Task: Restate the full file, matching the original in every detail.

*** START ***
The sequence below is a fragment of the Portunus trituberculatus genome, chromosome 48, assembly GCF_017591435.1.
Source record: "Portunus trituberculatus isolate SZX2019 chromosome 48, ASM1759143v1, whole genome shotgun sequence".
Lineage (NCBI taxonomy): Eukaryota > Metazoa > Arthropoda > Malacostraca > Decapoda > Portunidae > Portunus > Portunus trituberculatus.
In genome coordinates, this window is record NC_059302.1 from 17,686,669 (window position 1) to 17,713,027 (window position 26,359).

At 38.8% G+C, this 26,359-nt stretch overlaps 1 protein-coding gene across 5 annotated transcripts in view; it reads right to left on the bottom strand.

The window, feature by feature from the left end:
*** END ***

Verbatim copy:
The sequence below is a fragment of the Portunus trituberculatus genome, chromosome 48, assembly GCF_017591435.1.
Source record: "Portunus trituberculatus isolate SZX2019 chromosome 48, ASM1759143v1, whole genome shotgun sequence".
Lineage (NCBI taxonomy): Eukaryota > Metazoa > Arthropoda > Malacostraca > Decapoda > Portunidae > Portunus > Portunus trituberculatus.
In genome coordinates, this window is record NC_059302.1 from 17,686,669 (window position 1) to 17,713,027 (window position 26,359).

At 38.8% G+C, this 26,359-nt stretch overlaps 1 protein-coding gene across 5 annotated transcripts in view; it reads right to left on the bottom strand.

The window, feature by feature from the left end: